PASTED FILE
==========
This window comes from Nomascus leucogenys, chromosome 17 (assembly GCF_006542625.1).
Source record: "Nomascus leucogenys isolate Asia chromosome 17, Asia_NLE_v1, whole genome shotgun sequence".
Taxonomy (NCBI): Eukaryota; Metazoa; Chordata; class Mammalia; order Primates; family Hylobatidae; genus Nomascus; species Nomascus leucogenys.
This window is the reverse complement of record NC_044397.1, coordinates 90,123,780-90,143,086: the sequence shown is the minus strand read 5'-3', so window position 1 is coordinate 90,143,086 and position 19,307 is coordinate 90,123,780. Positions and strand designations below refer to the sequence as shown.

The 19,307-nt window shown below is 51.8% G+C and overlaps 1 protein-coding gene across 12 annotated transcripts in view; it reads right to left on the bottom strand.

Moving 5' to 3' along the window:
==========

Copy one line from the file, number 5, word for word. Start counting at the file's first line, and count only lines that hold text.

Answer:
The 19,307-nt window shown below is 51.8% G+C and overlaps 1 protein-coding gene across 12 annotated transcripts in view; it reads right to left on the bottom strand.